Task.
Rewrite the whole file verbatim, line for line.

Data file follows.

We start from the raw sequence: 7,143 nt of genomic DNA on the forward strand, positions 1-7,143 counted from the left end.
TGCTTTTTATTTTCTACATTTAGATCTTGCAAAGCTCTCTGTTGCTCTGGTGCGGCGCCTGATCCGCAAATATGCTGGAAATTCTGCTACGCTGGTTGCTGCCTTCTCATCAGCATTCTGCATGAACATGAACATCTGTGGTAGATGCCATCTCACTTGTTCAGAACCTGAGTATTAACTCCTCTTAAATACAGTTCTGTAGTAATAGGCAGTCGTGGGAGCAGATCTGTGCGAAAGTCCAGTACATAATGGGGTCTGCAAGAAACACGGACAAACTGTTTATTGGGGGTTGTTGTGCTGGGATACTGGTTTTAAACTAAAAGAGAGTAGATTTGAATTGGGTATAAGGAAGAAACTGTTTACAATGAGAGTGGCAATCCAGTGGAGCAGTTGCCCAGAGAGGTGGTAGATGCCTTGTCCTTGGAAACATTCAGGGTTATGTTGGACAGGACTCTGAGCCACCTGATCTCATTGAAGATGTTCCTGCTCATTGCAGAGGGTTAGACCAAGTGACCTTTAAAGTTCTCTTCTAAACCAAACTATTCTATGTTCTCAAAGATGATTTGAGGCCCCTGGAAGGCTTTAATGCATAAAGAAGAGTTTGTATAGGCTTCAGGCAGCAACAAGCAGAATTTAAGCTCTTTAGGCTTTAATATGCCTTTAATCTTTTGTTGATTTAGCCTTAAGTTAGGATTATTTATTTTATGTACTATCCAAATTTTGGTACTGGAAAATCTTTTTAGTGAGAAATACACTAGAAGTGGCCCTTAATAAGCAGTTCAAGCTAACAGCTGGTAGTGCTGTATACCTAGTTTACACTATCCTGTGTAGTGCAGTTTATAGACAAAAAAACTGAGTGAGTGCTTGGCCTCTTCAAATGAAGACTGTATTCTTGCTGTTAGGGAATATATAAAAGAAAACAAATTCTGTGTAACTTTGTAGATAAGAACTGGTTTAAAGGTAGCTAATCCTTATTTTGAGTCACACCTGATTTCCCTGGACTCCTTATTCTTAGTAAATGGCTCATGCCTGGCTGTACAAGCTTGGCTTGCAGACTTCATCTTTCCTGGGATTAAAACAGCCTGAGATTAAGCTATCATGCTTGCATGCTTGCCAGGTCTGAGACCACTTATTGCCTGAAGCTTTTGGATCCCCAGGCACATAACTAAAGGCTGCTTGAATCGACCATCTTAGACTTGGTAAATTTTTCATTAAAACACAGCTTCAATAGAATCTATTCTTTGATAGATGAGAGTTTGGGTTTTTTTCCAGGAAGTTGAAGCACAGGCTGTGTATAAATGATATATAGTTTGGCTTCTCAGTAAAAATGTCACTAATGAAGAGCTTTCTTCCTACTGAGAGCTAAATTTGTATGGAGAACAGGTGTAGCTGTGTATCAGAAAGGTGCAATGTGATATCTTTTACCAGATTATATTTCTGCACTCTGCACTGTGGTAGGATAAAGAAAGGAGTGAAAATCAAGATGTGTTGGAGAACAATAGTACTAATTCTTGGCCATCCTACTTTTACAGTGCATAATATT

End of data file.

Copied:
We start from the raw sequence: 7,143 nt of genomic DNA on the forward strand, positions 1-7,143 counted from the left end.
TGCTTTTTATTTTCTACATTTAGATCTTGCAAAGCTCTCTGTTGCTCTGGTGCGGCGCCTGATCCGCAAATATGCTGGAAATTCTGCTACGCTGGTTGCTGCCTTCTCATCAGCATTCTGCATGAACATGAACATCTGTGGTAGATGCCATCTCACTTGTTCAGAACCTGAGTATTAACTCCTCTTAAATACAGTTCTGTAGTAATAGGCAGTCGTGGGAGCAGATCTGTGCGAAAGTCCAGTACATAATGGGGTCTGCAAGAAACACGGACAAACTGTTTATTGGGGGTTGTTGTGCTGGGATACTGGTTTTAAACTAAAAGAGAGTAGATTTGAATTGGGTATAAGGAAGAAACTGTTTACAATGAGAGTGGCAATCCAGTGGAGCAGTTGCCCAGAGAGGTGGTAGATGCCTTGTCCTTGGAAACATTCAGGGTTATGTTGGACAGGACTCTGAGCCACCTGATCTCATTGAAGATGTTCCTGCTCATTGCAGAGGGTTAGACCAAGTGACCTTTAAAGTTCTCTTCTAAACCAAACTATTCTATGTTCTCAAAGATGATTTGAGGCCCCTGGAAGGCTTTAATGCATAAAGAAGAGTTTGTATAGGCTTCAGGCAGCAACAAGCAGAATTTAAGCTCTTTAGGCTTTAATATGCCTTTAATCTTTTGTTGATTTAGCCTTAAGTTAGGATTATTTATTTTATGTACTATCCAAATTTTGGTACTGGAAAATCTTTTTAGTGAGAAATACACTAGAAGTGGCCCTTAATAAGCAGTTCAAGCTAACAGCTGGTAGTGCTGTATACCTAGTTTACACTATCCTGTGTAGTGCAGTTTATAGACAAAAAAACTGAGTGAGTGCTTGGCCTCTTCAAATGAAGACTGTATTCTTGCTGTTAGGGAATATATAAAAGAAAACAAATTCTGTGTAACTTTGTAGATAAGAACTGGTTTAAAGGTAGCTAATCCTTATTTTGAGTCACACCTGATTTCCCTGGACTCCTTATTCTTAGTAAATGGCTCATGCCTGGCTGTACAAGCTTGGCTTGCAGACTTCATCTTTCCTGGGATTAAAACAGCCTGAGATTAAGCTATCATGCTTGCATGCTTGCCAGGTCTGAGACCACTTATTGCCTGAAGCTTTTGGATCCCCAGGCACATAACTAAAGGCTGCTTGAATCGACCATCTTAGACTTGGTAAATTTTTCATTAAAACACAGCTTCAATAGAATCTATTCTTTGATAGATGAGAGTTTGGGTTTTTTTCCAGGAAGTTGAAGCACAGGCTGTGTATAAATGATATATAGTTTGGCTTCTCAGTAAAAATGTCACTAATGAAGAGCTTTCTTCCTACTGAGAGCTAAATTTGTATGGAGAACAGGTGTAGCTGTGTATCAGAAAGGTGCAATGTGATATCTTTTACCAGATTATATTTCTGCACTCTGCACTGTGGTAGGATAAAGAAAGGAGTGAAAATCAAGATGTGTTGGAGAACAATAGTACTAATTCTTGGCCATCCTACTTTTACAGTGCATAATATT